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EC140 8.docx

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Wilfrid Laurier University
Justin Smith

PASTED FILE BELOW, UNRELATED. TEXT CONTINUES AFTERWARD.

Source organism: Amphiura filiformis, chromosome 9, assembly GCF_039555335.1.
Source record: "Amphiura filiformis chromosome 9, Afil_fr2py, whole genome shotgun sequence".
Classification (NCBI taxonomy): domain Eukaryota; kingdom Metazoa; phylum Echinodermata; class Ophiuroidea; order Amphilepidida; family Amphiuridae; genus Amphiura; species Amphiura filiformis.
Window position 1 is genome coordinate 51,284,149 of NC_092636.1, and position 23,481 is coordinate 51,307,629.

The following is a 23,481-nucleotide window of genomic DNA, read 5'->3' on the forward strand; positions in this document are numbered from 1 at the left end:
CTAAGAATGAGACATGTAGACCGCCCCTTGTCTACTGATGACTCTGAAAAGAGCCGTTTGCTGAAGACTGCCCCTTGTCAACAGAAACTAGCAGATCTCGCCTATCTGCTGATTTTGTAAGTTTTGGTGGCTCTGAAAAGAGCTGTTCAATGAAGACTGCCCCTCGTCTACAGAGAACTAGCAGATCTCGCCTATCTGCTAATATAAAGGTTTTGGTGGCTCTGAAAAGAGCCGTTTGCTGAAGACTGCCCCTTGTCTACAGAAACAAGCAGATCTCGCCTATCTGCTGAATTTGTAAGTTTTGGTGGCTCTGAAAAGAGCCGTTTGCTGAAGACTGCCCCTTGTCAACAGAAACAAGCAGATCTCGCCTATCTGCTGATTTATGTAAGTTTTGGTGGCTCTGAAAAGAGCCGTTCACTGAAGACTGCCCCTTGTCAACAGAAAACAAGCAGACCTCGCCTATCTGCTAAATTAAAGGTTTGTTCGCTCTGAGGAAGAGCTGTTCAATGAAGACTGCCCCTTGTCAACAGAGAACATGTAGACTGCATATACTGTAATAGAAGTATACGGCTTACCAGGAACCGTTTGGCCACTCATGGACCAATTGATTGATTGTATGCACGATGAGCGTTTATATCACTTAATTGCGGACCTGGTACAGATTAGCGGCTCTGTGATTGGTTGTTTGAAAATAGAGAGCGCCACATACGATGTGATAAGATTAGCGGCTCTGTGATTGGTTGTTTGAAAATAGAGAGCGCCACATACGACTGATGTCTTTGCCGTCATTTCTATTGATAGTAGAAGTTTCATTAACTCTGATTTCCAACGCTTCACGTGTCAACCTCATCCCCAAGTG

EC140 April 2 and 4 2013 Exam – 70 m/c, cumulative Economic Growth - Living standards, as measured by RGDP per person, will double roughly twice in your lifetime - What has caused this growth? How do we maintain this growth? - Do all countries grow at the same rate? If not, who do some grow fast and other slow? - Can economic growth continue forever? - These are some of the questions we hope to answer in this section of the course - Economic growth: sustained expansion of production possibilities measured as the increase in real GDP over a given period. o Economic growth = the growth of potential GDP over time Calculating Growth o Economic growth rate: annual percentage change of real GDP. o Growth Rate = [(RGDP – RtDP )/RGDP t-100 t-1 o Same formula as we used to calculate inflation but using real GDP, not CPI - Growth in Real GDP tells us how the entire economy is growing - But, does not tell us if more is available per person (ex. If real GDP is growing, but population grows faster, we’re actually sharing a larger quantity of GDP amongst a larger population, which makes people worse off) - Real GDP per person is a better measure of living standards. - Real GDP per person is real GDP divided by the population. - Real GDP per person grows only if real GDP grows faster than the population grows. - Real GDP per person is just an average; it does not represent how much everyone actually gets (there are income and wealth disparities among countries and regions) - Top 10% of the population owns most of the wealth and gets most of the growth The Mechanics of Growth - The numerical mechanics of growth in RGDP works just like growth of any other quantity - Works on the principle of compounding - Interest is accrued on the previous interest gained (grows faster over time) - Ex: Suppose you put $100 in a bank account with 10% interest, compounded annually. - At the end of year 1, you have: $100*1.1 = $110 - During year 2, you earn interest on the original $100, and on the $10 you gained in year 1 - At the end of year 2, you have: $110*1.1 = $100*1.1 + $10*1.1 = $121 - Compounding leads to large growth, even if the interest rate is very low - The accrued interest will be larger and larger every year 1 EC140 April 2 and 4 2013 Value of $100 after Compounding Over Time 7000 6000 5000 4000 D3000rs i=0.05 i=0.15 2000 1000 0 0 5 10 15 20 25 30 35 Years - 5% interest rate gets you about $500 after 30 years - With a 15% interest rate, your account grows exponentially over 30 years and you’ll end up with about $65,000 - The higher the interest rate, the higher the exponential growth of an account with compounding interest - The same logic is applied to Economic Growth - At a constant growth rate, the level of RGDP will rise by more every year (exponential growth) - Because you earn interest on the original principal, and on all past accrued interest - At higher growth rates, this is more pronounced - Rule of 70: describes the length of time it takes a number to double, given compounding - A tool to see how long it will take an investment to grow - Time to double ≈ 70/(annual percentage growth rate) - You can apply it to economies: estimate how long it will take for RGDP per capita (living standards) to double 2 EC140 April 2 and 4 2013 - A variable that grows at 7 percent a year doubles in 10 years. - A variable that grows at 2 percent a year doubles in 35 years. - A variable that grows at 1 percent a year doubles in 70 years. - Once you get to large growth rates, when the rate changes by 1, the doubling period doesn’t get much shorter Growth in the Canadian Economy - From 1926 to 2010, growth in real GDP per person in Canada: - Averaged about 2.0% a year. - At this rate, living standards will double twice in the average person’s lifetime - Real GDP per person fell during the Great Depression and rose during World War II. - Growth was most rapid during the 1960s - Averaged 3.3% a year. - Growth slowed during the 1970s and slowed again in the 1980s, but sped up after 1996. 3 EC140 April 2 and 4 2013 - Real GDP Growth in the World Economy o Japan grew rapidly in the 1960s, slower in the 1980s, and even slower in the 1990s. o Growth in Europe Big 4, the United States, and Canada has been similar. - The gaps between real GDP per person in Canada and in these countries have widened. o i.e. Richer countries started at a higher level, and have been growing faster o Canada’s GDP per person is 10x larger than that of less developed areas 4 nd th EC140 April 2 and 4 2013 Growth Rates of Various Countries Versus World 20 15 10 World Canada 5 China USA 0 Gro1970Rat1975 Re1980DP 1985 1990 1995 2000 2005 2010 -5 Year - Growth rates between 10-15% in China - The rest of the world is typically growing at a rate of 2% Growth Rates of High, Middle, and Low Income Countries 10 8 6 4 High Income 2 Low Income 0 Middle Income Gro1970Rate 1980 1990 2000 2010 -2 -4 -6 Year - High income countries grow slower than middle and low income countries - High income countries were hit harder by the recession 5 EC140 April 2 and 4 2013 How Potential GDP Is Determined - Economic growth is the sustained, year-on-year increase in potential GDP. o Recall: Potential GDP is the quantity of real GDP produced at full employment. - To determine potential GDP we use a model with two components: o The aggregate “production function” o The aggregate labour market - An aggregate production function tells us how much output we can get for some combination of inputs o I.e. how much can we produce with a given level of labour and machines? Y = A*F(L,K) o Y is output, L is labour, K is capital (e.g. machines), A is Total Productivity (technology), and F is some function o Turning inputs (machines and people), into outputs o You can combine capital and labour in certain ways to change output o In your text, when drawing the graph, we assume K (capital) is fixed at some level (and so is A) o Holding technology and capital fixed, what happens when you increase or decrease the amount of labour? o Diminishing marginal return of labour (the output you get from adding more workers eventually falls because you start running out of room and you hire less productive people)  Thus, we look at how Y (output) changes when L (labour) changes - This is the relationship between labour (L) and RGDP (Y) - An increase in labour increases RGDP. o Labour is measured in total hours, so it can rise by increasing people or hours per person - Y increases at a decreasing rate (diminishing marginal productivity) o Each additional hour brings a smaller increase in Y o Ex: imagine crowding more people on a single production line. People may bump into each other, lowering extra output with additional workers o Firms will initially hire the most productive workers; as they hire more, people become less and less productive 6 EC140 April 2 and 4 2013 Aggregate Labour Market - The Labour Market is where firms demand labour, and workers supply it - The “price” of labour is the real wage rate o The real wage rate is the nominal wage rate divided by the price level. It measures purchasing power of wages. (Measures pay in terms of the purchasing power of your pay rather than the amount of money you receive) o In competitive labour markets, the real wage equals the marginal product of labour  i.e. workers are paid per hour what they produce in that hour  At the very least, real wages are proportional to productivity  Nominal wages are equal to the amount that the firm can sell the output for - This figure shows the labour market - Suppliers of labour are individuals and demanders are firms - The demand for labour shows the quantity of labour demanded at each real wage rate. - The supply of labour shows the quantity of labour supplied at each real wage rate. - At the labour market equilibrium, the economy is at full employment. - Full employment means no cyclical unemployment, but there could be natural (structural or frictional) unemployment - To determine potential GDP, we first figure out full employment labour from the labour market - Then, we use the production function to see how much is produced at that level of output - In this case, 20 billion hours leads to a 1.2 trillion dollar potential GDP - Anything that changes the demand or supply of labour will change total production (potential GDP) 7 EC140 April 2 and 4 2013 What Makes Potential GDP Grow? - We will use the labour market and production function to show how certain forces lead to economic growth - These forces are: o Growth in the supply of labour o Growth in labour productivity Growth in the Supply of Labour - Quantity of hours supplied is: (# employed workers)*(average hours per worker) - But, # employed workers is: (Employment to pop ratio)*(working age pop) - So the quantity of hours depends on: o Hours per worker o Fraction of people employed (epop ratio) o Total working age population The Effects of Population Growth - In the real world, growth in hours supplied has come from growth in the working age population - A shortening of the work week (average hours per worker) and an increase in the employment to population ratio have roughly offset each other over time. - In the next few slides, we look at the effects of growth in the working age population within the model - Though RGDP increases, RGDP per person will fall if productivity does not also increase - With an increase in the working age population, the total pie grows but the to